Prof. Jayanth R. Varma’s Financial Markets Blog

A blog on financial markets and their regulation

Why does the US government write a financial crisis book?

During the financial crisis, as many parts of the financial sector broke down, the government stepped in to perform the function normally performed by banks, markets or other private players. But there is no market failure at all in the business of publishing books on the financial crisis. As I noted in a blog post four months ago, this business is booming and there is no shortage of well-written books on the crisis.

But, writing a book on the financial crisis is exactly what the US government or rather the Financial Crisis Inquiry Commission (FCIC) has done in its report published last week. By sheer coincidence, when the report came out, I had just finished reading All the Devils are Here by Bethany McLean and Joe Nocera. It struck me that the FCIC report was quite similar to this book in terms of narrative, racy style, reliance on interesting anecdotes and juicy quotes.

I was looking forward to the FCIC producing an investigative report comparable to the outstanding reports produced for example by the Special Investigative Commission set up by the parliament of Iceland or the Examiner appointed by the bankruptcy court for Lehman Brothers. Unfortunately, that has not happened. Indeed, I found very little that is new in the FCIC report except for this interesting excerpt from a closed-door interview with Fed Chairman Ben Bernanke:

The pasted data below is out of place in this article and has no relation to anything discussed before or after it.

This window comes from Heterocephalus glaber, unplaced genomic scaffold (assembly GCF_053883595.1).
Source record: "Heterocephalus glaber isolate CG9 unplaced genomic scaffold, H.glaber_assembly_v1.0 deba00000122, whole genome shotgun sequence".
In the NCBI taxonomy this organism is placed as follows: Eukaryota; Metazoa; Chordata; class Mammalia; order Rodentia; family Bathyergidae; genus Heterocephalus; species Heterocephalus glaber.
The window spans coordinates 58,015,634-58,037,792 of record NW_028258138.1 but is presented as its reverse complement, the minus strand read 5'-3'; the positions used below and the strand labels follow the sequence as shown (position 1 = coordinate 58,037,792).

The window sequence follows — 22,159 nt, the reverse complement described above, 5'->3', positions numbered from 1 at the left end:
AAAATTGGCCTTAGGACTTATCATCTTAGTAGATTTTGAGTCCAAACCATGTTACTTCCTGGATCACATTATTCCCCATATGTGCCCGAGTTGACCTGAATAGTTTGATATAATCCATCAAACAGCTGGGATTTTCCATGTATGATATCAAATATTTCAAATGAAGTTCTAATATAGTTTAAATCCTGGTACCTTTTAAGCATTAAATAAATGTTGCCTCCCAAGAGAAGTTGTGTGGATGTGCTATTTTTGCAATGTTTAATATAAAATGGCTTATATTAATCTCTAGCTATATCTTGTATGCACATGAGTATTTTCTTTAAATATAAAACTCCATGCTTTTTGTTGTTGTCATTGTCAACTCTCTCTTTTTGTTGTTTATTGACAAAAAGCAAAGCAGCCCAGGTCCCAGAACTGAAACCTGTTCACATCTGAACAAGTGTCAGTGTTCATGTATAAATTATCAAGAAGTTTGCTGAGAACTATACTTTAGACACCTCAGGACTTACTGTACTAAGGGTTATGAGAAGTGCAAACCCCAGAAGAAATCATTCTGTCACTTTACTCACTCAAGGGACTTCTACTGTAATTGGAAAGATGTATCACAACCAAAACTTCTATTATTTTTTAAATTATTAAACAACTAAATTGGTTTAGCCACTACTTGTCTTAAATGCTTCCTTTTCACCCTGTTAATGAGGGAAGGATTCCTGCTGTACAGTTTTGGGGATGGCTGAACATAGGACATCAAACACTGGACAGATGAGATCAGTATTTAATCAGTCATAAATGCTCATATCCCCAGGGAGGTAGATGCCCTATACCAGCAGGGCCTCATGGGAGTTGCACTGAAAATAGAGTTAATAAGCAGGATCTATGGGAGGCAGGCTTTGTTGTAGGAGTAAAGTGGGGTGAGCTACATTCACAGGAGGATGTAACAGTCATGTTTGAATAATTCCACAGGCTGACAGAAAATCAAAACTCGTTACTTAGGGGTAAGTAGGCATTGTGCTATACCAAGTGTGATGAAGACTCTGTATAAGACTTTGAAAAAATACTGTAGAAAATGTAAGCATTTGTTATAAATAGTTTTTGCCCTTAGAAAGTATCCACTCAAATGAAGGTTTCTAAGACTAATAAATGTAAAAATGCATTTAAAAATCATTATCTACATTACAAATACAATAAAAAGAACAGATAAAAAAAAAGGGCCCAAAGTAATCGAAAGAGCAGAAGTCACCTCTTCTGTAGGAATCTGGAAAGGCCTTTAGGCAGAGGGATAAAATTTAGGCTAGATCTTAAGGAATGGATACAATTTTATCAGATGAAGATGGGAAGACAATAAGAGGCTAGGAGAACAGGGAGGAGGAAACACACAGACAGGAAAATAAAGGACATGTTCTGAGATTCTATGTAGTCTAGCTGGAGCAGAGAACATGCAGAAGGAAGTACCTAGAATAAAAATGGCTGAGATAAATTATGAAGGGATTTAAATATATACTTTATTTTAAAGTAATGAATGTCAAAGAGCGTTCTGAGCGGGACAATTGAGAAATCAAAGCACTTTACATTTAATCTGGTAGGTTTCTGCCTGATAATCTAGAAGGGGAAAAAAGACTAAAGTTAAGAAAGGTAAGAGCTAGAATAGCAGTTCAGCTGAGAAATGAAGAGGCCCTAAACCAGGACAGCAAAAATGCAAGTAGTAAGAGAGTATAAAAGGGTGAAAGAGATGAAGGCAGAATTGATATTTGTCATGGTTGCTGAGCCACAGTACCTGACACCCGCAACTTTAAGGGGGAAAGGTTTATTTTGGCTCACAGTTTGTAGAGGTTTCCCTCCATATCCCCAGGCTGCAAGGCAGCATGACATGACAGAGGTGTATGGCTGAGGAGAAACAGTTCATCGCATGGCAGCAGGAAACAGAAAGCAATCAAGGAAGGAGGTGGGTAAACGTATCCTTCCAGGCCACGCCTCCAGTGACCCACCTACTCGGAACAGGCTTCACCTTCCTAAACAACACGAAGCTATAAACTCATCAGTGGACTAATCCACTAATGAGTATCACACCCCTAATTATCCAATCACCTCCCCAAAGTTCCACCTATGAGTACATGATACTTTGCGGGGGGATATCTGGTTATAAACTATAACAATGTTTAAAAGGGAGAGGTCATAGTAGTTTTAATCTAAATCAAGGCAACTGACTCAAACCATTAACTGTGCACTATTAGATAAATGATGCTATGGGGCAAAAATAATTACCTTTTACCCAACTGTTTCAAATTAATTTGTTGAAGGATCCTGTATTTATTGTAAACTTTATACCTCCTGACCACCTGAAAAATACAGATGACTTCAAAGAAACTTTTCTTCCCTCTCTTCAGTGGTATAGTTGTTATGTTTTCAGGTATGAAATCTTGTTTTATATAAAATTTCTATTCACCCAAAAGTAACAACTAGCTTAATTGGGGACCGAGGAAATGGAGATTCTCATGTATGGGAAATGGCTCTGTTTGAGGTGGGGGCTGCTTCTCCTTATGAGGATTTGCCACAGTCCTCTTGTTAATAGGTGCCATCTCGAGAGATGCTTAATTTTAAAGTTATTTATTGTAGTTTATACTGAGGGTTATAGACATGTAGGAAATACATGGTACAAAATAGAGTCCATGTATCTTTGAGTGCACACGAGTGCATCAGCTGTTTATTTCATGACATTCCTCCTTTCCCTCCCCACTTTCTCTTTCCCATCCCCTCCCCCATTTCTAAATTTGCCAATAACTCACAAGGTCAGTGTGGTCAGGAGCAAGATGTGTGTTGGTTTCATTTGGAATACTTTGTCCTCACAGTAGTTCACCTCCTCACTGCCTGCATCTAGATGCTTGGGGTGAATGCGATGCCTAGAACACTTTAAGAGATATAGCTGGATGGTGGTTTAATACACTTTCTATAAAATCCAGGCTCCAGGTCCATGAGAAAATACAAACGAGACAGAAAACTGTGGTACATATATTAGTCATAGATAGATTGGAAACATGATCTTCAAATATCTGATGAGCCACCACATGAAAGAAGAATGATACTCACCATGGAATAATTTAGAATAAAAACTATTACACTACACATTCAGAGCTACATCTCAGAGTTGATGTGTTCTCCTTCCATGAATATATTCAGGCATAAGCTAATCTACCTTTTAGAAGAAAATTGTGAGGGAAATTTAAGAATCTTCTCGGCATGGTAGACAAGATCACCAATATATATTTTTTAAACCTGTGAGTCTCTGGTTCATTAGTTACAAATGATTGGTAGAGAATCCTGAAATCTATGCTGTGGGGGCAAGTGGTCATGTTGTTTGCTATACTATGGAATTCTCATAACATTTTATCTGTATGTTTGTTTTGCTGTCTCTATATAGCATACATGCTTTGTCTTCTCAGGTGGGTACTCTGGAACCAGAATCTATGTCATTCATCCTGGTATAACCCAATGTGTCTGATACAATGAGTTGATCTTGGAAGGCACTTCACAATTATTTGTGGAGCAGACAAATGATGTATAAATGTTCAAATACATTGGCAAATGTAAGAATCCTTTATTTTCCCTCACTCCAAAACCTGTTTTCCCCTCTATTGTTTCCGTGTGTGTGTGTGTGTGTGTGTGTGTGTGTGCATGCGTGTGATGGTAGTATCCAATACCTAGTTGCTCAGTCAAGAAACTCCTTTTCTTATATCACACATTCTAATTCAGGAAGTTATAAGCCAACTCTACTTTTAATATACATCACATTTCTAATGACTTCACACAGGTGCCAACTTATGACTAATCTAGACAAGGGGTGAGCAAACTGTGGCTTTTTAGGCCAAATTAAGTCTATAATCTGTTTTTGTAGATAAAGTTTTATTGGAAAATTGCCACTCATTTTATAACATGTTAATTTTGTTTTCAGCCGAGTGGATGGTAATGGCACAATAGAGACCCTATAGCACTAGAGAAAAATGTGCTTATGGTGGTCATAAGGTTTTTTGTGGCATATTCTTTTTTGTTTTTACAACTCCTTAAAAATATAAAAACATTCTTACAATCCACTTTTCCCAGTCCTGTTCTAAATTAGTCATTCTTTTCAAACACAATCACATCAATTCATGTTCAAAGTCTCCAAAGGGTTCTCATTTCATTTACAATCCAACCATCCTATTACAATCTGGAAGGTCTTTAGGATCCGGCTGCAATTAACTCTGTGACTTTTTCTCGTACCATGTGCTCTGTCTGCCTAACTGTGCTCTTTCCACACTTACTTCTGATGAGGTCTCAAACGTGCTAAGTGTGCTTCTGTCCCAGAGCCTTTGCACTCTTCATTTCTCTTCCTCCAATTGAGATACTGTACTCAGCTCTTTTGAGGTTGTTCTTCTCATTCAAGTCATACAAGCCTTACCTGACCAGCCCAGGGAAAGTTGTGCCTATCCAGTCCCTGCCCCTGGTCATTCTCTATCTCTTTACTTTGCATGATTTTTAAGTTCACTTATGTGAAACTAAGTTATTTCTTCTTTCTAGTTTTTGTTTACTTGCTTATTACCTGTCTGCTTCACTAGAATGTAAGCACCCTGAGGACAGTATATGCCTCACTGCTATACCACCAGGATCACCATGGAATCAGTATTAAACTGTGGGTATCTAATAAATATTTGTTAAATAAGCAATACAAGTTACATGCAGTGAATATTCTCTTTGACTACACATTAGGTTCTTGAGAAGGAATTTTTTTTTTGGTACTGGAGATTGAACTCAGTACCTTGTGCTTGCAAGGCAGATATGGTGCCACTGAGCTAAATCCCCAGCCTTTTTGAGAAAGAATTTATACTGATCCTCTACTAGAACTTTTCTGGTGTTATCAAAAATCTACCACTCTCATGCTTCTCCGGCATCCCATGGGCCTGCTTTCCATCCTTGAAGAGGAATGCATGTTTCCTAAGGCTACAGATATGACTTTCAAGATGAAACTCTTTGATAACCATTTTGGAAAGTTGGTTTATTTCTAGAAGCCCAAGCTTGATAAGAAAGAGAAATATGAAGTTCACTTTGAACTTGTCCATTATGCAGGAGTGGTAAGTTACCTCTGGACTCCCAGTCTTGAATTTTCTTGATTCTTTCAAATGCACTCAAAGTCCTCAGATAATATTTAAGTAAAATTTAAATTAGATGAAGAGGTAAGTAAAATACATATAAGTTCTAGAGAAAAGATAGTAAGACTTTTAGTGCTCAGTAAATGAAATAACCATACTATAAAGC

As a scholar of the Great Depression, I honestly believe that September and October of 2008 was the worst financial crisis in global history, including the Great Depression. If you look at the firms that came under pressure in that period … only one … was not at serious risk of failure. So out of maybe the 13, 13 of the most important financial institutions in the United States, 12 were at risk of failure within a period of a week or two. (page 354)

Another quote from the same closed-door session suggests that the one exception was JP Morgan Chase:

[Like JP Morgan,] Goldman Sachs I would say also protected themselves quite well on the whole. They had a lot of capital, a lot of liquidity. But being in the investment banking category rather than the commercial banking category, when that huge funding crisis hit all the investment banks, even Goldman Sachs, we thought there was a real chance that they would go under. (page 362)


Another bit of self-promotion: onlineaccountingcolleges.com has listed my blog in the Top 50 Blogs By Accounting Professors, Students and Professionals. It looks like 50 is becoming my lucky number.

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